Lines between men’s and women’s fashion are blurring as more retailers embrace gender-fluid style

the mall involves sifting through the women’s and the men’s aisles in search of the perfect outfit.

McCann, who is nonbinary, often starts out by perusing dresses, which tend to be a better fit for a female body type. Then, McCann will shift to the men’s side of a store to pick out more masculine items: combat boots, oversized tees and sweatpants. McCann, who uses the gender-neutral pronoun they, mostly spends time and money on resale apps like Depop, and shopping vintage goods from thrift shops by browsing by size instead of by gender.

“The way that I dress has changed a lot to reflect what I want people to think about my gender,” the 24-year-old retail worker said. “I really truly believe that clothing has no gender.”

There are more consumers like McCann, who are seeking gender-neutral apparel. And retailers want to meet that demand. Gender-neutral brands — such as Les Girls Les Boys and Tomboy X — are marketed as options for everyone. The brands attempt to disregard traditional gender constructs and labels. Gender-inclusive clothing, which is mostly found on websites as unisex, can range from basic T-shirts and jackets, to dresses and skirts, for all body types.

Several initiatives are kicking off in June in honor of Pride Month, further testing the waters. But analysts and fashion experts say the gender-fluid fashion trend is here to stay.

“Retailers and brands should be looking at gender-fluid apparel as an opportunity,” said Erin Schmidt, senior analyst at Coresight Research, a global advisory and research firm specializing in retail and technology. “It absolutely can’t be ignored. It will definitely be impacting the fashion trends of the future. And the retailers and brands that are doing it now are really going to be ahead of the curve.”

Gender-neutral fashion is heavily influenced by younger, Gen Z consumers who are more vocal when it comes to expressing themselves and what they stand for. They’re thinking creatively and outside of the box. Many of them, like McCann, shop secondhand clothing on platforms such as Poshmark and Depop. As this demographic gains more spending power, analysts’ say, this is another facet of fashion that brands cannot ignore.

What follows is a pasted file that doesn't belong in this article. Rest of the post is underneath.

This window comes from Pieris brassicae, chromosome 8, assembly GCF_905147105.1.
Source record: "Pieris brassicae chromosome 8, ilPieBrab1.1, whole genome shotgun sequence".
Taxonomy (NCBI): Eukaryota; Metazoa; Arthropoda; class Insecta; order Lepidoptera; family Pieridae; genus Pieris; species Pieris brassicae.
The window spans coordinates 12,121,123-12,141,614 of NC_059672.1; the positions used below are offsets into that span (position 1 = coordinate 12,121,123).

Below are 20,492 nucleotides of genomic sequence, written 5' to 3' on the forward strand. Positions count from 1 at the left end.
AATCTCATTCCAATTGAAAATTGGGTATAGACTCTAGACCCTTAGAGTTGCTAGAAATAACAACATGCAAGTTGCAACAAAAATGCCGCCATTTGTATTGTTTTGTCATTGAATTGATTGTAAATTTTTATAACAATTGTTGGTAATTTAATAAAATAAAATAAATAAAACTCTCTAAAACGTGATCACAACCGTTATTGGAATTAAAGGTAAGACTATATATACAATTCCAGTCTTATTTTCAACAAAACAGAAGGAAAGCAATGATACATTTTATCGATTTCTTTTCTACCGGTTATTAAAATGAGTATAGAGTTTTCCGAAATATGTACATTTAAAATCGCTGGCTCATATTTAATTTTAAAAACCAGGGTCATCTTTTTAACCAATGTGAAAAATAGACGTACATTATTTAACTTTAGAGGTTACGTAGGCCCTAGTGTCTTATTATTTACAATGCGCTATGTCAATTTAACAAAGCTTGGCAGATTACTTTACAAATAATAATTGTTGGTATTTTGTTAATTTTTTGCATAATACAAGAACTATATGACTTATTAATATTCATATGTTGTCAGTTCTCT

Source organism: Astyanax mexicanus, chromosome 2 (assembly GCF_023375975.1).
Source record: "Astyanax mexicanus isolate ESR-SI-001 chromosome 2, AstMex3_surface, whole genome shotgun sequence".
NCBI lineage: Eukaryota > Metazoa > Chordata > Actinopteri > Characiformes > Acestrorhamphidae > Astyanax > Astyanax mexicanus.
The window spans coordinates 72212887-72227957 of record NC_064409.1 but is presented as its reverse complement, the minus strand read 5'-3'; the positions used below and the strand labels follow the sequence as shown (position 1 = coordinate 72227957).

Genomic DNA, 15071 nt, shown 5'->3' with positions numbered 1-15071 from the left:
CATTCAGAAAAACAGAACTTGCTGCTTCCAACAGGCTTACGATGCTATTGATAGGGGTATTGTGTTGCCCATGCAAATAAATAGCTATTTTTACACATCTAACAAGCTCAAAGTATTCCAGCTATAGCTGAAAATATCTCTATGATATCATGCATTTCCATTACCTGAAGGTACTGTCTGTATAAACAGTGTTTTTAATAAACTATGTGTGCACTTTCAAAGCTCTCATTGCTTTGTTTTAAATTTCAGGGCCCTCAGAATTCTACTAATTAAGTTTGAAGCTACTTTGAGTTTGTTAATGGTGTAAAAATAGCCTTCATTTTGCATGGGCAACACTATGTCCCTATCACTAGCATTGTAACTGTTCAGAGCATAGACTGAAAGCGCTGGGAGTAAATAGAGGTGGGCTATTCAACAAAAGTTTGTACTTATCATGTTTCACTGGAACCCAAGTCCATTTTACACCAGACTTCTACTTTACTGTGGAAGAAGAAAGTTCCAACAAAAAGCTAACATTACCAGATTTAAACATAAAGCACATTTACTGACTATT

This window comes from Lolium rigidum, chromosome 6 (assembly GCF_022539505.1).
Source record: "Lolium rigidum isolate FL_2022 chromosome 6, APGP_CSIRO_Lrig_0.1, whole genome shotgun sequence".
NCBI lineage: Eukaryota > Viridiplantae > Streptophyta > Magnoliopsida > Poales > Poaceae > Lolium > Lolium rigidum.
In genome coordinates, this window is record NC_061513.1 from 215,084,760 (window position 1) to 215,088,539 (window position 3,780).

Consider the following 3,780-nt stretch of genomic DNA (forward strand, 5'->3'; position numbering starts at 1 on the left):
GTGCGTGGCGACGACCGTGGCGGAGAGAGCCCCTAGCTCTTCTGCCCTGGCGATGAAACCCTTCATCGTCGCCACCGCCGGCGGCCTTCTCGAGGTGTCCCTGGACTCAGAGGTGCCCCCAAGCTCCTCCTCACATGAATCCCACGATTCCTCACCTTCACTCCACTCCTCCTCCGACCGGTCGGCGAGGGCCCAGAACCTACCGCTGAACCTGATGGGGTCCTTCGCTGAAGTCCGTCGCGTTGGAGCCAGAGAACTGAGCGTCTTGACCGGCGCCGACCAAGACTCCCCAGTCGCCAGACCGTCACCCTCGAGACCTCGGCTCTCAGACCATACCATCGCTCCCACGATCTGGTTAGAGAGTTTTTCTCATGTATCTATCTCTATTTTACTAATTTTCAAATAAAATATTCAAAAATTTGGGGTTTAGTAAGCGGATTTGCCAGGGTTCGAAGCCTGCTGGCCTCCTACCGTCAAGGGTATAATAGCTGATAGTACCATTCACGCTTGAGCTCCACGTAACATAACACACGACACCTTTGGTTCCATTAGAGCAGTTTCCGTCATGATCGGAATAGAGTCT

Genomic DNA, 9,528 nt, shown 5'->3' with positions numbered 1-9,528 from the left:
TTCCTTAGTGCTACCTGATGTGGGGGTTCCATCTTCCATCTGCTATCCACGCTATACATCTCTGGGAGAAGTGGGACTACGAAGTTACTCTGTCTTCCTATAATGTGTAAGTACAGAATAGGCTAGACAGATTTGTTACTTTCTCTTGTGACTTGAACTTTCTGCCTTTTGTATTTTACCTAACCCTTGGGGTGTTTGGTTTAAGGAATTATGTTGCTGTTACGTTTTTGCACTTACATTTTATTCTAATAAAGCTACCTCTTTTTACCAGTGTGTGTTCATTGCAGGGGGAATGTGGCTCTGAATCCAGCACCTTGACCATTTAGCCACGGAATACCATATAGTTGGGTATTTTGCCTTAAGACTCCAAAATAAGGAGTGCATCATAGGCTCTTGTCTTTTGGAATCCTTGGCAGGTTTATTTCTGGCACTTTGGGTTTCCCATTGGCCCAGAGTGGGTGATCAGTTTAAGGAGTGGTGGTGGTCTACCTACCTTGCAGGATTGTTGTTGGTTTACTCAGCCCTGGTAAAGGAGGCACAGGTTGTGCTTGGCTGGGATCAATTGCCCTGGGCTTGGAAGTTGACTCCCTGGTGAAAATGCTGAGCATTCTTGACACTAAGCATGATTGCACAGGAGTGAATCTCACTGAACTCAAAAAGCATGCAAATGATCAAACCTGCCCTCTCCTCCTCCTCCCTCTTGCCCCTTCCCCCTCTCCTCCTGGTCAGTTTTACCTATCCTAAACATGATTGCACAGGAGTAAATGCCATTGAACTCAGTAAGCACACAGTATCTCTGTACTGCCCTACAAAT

The global fashion shopping platform Lyst found that searches for fashion pieces including agender-related keywords have increased 33% this year. Specifically, Lyst has tracked spikes for searches of oversized T-shirts, skirts and pearl necklaces (like the ones worn by rapper A$AP Rocky.)

‘A dress is a dress’
When the Covid pandemic hit the March 2020, it was still early days for gender-fluid fashion lines, according to Schmidt. But over the past year, she said, some notable brands have entered the space.

“It’s really been driven by the conversations around gender identification, … everything from updating your signature in your email to schools having conversations about how to refer to students,” Schmidt said.

The movement has started with smaller clothing brands — The Phluid Project, Les Girls Les Boys, Tomboy X and Wildfang — that are looking to challenge gender norms. Catering to people looking for gender-fluid clothing options, these companies embrace diversity, equality and inclusion, and their efforts are reflected in their marketing.

Wildfang’s website reads, “Why is the fashion industry still clinging to outdated gender norms that serve no one?” Les Girls Les Boys defines itself as a “shareable label.”

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